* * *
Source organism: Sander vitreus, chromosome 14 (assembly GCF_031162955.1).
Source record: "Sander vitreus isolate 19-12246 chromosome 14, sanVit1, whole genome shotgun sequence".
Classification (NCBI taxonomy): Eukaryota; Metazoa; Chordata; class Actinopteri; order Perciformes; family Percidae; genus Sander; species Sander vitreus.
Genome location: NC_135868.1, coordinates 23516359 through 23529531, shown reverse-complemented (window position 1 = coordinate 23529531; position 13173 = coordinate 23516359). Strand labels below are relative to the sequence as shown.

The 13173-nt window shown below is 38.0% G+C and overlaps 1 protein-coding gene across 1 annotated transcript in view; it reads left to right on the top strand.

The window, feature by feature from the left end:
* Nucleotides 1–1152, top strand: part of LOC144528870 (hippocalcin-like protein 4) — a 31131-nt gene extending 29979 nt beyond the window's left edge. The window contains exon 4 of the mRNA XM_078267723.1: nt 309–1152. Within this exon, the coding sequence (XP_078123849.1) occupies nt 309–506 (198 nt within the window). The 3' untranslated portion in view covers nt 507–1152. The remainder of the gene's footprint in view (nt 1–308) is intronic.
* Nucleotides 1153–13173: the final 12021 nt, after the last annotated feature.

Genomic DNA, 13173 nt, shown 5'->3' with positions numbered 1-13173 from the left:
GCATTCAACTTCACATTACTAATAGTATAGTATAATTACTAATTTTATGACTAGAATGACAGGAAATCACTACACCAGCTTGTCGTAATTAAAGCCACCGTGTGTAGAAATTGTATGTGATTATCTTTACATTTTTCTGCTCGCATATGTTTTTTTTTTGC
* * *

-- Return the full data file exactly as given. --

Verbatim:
Source organism: Sander vitreus, chromosome 14 (assembly GCF_031162955.1).
Source record: "Sander vitreus isolate 19-12246 chromosome 14, sanVit1, whole genome shotgun sequence".
Classification (NCBI taxonomy): Eukaryota; Metazoa; Chordata; class Actinopteri; order Perciformes; family Percidae; genus Sander; species Sander vitreus.
Genome location: NC_135868.1, coordinates 23516359 through 23529531, shown reverse-complemented (window position 1 = coordinate 23529531; position 13173 = coordinate 23516359). Strand labels below are relative to the sequence as shown.

The 13173-nt window shown below is 38.0% G+C and overlaps 1 protein-coding gene across 1 annotated transcript in view; it reads left to right on the top strand.

The window, feature by feature from the left end:
* Nucleotides 1–1152, top strand: part of LOC144528870 (hippocalcin-like protein 4) — a 31131-nt gene extending 29979 nt beyond the window's left edge. The window contains exon 4 of the mRNA XM_078267723.1: nt 309–1152. Within this exon, the coding sequence (XP_078123849.1) occupies nt 309–506 (198 nt within the window). The 3' untranslated portion in view covers nt 507–1152. The remainder of the gene's footprint in view (nt 1–308) is intronic.
* Nucleotides 1153–13173: the final 12021 nt, after the last annotated feature.

Genomic DNA, 13173 nt, shown 5'->3' with positions numbered 1-13173 from the left:
GCATTCAACTTCACATTACTAATAGTATAGTATAATTACTAATTTTATGACTAGAATGACAGGAAATCACTACACCAGCTTGTCGTAATTAAAGCCACCGTGTGTAGAAATTGTATGTGATTATCTTTACATTTTTCTGCTCGCATATGTTTTTTTTTTGC